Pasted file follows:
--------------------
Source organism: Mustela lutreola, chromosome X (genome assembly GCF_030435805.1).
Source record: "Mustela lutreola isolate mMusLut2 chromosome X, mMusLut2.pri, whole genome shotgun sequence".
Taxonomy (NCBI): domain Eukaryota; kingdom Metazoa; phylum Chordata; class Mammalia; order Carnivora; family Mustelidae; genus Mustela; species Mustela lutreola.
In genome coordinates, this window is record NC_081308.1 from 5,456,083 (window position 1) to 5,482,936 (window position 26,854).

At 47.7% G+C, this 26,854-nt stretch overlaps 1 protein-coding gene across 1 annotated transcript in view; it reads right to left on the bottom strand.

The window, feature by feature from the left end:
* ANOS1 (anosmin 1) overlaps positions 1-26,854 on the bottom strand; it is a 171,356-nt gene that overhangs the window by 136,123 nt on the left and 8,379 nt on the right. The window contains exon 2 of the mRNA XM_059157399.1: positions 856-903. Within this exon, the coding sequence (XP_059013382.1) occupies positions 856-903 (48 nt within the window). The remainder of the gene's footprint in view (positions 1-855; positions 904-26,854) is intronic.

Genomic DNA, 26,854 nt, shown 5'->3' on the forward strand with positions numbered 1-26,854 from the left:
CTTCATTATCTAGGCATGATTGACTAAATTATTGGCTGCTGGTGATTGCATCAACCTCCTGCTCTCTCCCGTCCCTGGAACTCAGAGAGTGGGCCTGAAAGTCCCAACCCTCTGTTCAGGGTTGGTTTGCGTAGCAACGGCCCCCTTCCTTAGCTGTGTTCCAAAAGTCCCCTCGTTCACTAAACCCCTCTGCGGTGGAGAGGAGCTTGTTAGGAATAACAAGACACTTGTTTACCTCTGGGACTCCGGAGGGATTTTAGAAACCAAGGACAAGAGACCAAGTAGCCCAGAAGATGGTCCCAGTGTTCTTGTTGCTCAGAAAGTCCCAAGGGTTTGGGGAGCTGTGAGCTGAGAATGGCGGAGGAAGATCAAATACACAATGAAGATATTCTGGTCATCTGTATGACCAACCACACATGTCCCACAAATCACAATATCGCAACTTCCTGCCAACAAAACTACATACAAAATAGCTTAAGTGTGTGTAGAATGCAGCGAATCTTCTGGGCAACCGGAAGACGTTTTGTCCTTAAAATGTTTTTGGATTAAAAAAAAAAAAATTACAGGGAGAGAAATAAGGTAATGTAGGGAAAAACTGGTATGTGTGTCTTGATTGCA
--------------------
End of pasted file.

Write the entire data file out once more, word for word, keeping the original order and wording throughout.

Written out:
Source organism: Mustela lutreola, chromosome X (genome assembly GCF_030435805.1).
Source record: "Mustela lutreola isolate mMusLut2 chromosome X, mMusLut2.pri, whole genome shotgun sequence".
Taxonomy (NCBI): domain Eukaryota; kingdom Metazoa; phylum Chordata; class Mammalia; order Carnivora; family Mustelidae; genus Mustela; species Mustela lutreola.
In genome coordinates, this window is record NC_081308.1 from 5,456,083 (window position 1) to 5,482,936 (window position 26,854).

At 47.7% G+C, this 26,854-nt stretch overlaps 1 protein-coding gene across 1 annotated transcript in view; it reads right to left on the bottom strand.

The window, feature by feature from the left end:
* ANOS1 (anosmin 1) overlaps positions 1-26,854 on the bottom strand; it is a 171,356-nt gene that overhangs the window by 136,123 nt on the left and 8,379 nt on the right. The window contains exon 2 of the mRNA XM_059157399.1: positions 856-903. Within this exon, the coding sequence (XP_059013382.1) occupies positions 856-903 (48 nt within the window). The remainder of the gene's footprint in view (positions 1-855; positions 904-26,854) is intronic.

Genomic DNA, 26,854 nt, shown 5'->3' on the forward strand with positions numbered 1-26,854 from the left:
CTTCATTATCTAGGCATGATTGACTAAATTATTGGCTGCTGGTGATTGCATCAACCTCCTGCTCTCTCCCGTCCCTGGAACTCAGAGAGTGGGCCTGAAAGTCCCAACCCTCTGTTCAGGGTTGGTTTGCGTAGCAACGGCCCCCTTCCTTAGCTGTGTTCCAAAAGTCCCCTCGTTCACTAAACCCCTCTGCGGTGGAGAGGAGCTTGTTAGGAATAACAAGACACTTGTTTACCTCTGGGACTCCGGAGGGATTTTAGAAACCAAGGACAAGAGACCAAGTAGCCCAGAAGATGGTCCCAGTGTTCTTGTTGCTCAGAAAGTCCCAAGGGTTTGGGGAGCTGTGAGCTGAGAATGGCGGAGGAAGATCAAATACACAATGAAGATATTCTGGTCATCTGTATGACCAACCACACATGTCCCACAAATCACAATATCGCAACTTCCTGCCAACAAAACTACATACAAAATAGCTTAAGTGTGTGTAGAATGCAGCGAATCTTCTGGGCAACCGGAAGACGTTTTGTCCTTAAAATGTTTTTGGATTAAAAAAAAAAAAATTACAGGGAGAGAAATAAGGTAATGTAGGGAAAAACTGGTATGTGTGTCTTGATTGCA